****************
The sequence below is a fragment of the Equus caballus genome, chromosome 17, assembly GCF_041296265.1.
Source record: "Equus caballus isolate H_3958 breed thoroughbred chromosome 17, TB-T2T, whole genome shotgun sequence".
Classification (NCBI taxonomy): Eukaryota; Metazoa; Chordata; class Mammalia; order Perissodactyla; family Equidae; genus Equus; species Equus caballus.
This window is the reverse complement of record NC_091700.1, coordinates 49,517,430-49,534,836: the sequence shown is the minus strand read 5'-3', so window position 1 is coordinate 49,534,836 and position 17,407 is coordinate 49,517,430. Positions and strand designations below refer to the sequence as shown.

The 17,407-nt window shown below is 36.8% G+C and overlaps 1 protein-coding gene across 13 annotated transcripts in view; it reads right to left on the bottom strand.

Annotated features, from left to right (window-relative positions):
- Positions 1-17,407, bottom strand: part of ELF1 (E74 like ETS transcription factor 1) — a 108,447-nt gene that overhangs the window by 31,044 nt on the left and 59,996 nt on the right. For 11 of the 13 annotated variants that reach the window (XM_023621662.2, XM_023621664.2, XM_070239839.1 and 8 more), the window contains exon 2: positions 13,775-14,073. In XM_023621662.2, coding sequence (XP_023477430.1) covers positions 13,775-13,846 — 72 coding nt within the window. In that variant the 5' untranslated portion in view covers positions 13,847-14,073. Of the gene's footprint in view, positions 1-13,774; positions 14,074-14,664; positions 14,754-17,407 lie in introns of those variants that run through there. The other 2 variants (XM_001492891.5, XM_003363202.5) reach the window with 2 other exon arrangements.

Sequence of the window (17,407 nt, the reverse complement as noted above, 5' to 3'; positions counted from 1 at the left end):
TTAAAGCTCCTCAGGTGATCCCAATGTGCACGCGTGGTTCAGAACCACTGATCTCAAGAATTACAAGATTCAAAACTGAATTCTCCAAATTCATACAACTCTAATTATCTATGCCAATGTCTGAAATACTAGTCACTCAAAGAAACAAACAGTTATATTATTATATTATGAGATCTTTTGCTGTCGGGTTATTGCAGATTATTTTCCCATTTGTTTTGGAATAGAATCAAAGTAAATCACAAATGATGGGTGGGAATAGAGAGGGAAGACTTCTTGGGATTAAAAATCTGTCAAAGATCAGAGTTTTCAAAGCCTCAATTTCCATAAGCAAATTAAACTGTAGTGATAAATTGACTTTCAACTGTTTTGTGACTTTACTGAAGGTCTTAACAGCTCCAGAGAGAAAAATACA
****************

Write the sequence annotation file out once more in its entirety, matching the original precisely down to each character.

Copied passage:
The sequence below is a fragment of the Equus caballus genome, chromosome 17, assembly GCF_041296265.1.
Source record: "Equus caballus isolate H_3958 breed thoroughbred chromosome 17, TB-T2T, whole genome shotgun sequence".
Classification (NCBI taxonomy): Eukaryota; Metazoa; Chordata; class Mammalia; order Perissodactyla; family Equidae; genus Equus; species Equus caballus.
This window is the reverse complement of record NC_091700.1, coordinates 49,517,430-49,534,836: the sequence shown is the minus strand read 5'-3', so window position 1 is coordinate 49,534,836 and position 17,407 is coordinate 49,517,430. Positions and strand designations below refer to the sequence as shown.

The 17,407-nt window shown below is 36.8% G+C and overlaps 1 protein-coding gene across 13 annotated transcripts in view; it reads right to left on the bottom strand.

Annotated features, from left to right (window-relative positions):
- Positions 1-17,407, bottom strand: part of ELF1 (E74 like ETS transcription factor 1) — a 108,447-nt gene that overhangs the window by 31,044 nt on the left and 59,996 nt on the right. For 11 of the 13 annotated variants that reach the window (XM_023621662.2, XM_023621664.2, XM_070239839.1 and 8 more), the window contains exon 2: positions 13,775-14,073. In XM_023621662.2, coding sequence (XP_023477430.1) covers positions 13,775-13,846 — 72 coding nt within the window. In that variant the 5' untranslated portion in view covers positions 13,847-14,073. Of the gene's footprint in view, positions 1-13,774; positions 14,074-14,664; positions 14,754-17,407 lie in introns of those variants that run through there. The other 2 variants (XM_001492891.5, XM_003363202.5) reach the window with 2 other exon arrangements.

Sequence of the window (17,407 nt, the reverse complement as noted above, 5' to 3'; positions counted from 1 at the left end):
TTAAAGCTCCTCAGGTGATCCCAATGTGCACGCGTGGTTCAGAACCACTGATCTCAAGAATTACAAGATTCAAAACTGAATTCTCCAAATTCATACAACTCTAATTATCTATGCCAATGTCTGAAATACTAGTCACTCAAAGAAACAAACAGTTATATTATTATATTATGAGATCTTTTGCTGTCGGGTTATTGCAGATTATTTTCCCATTTGTTTTGGAATAGAATCAAAGTAAATCACAAATGATGGGTGGGAATAGAGAGGGAAGACTTCTTGGGATTAAAAATCTGTCAAAGATCAGAGTTTTCAAAGCCTCAATTTCCATAAGCAAATTAAACTGTAGTGATAAATTGACTTTCAACTGTTTTGTGACTTTACTGAAGGTCTTAACAGCTCCAGAGAGAAAAATACA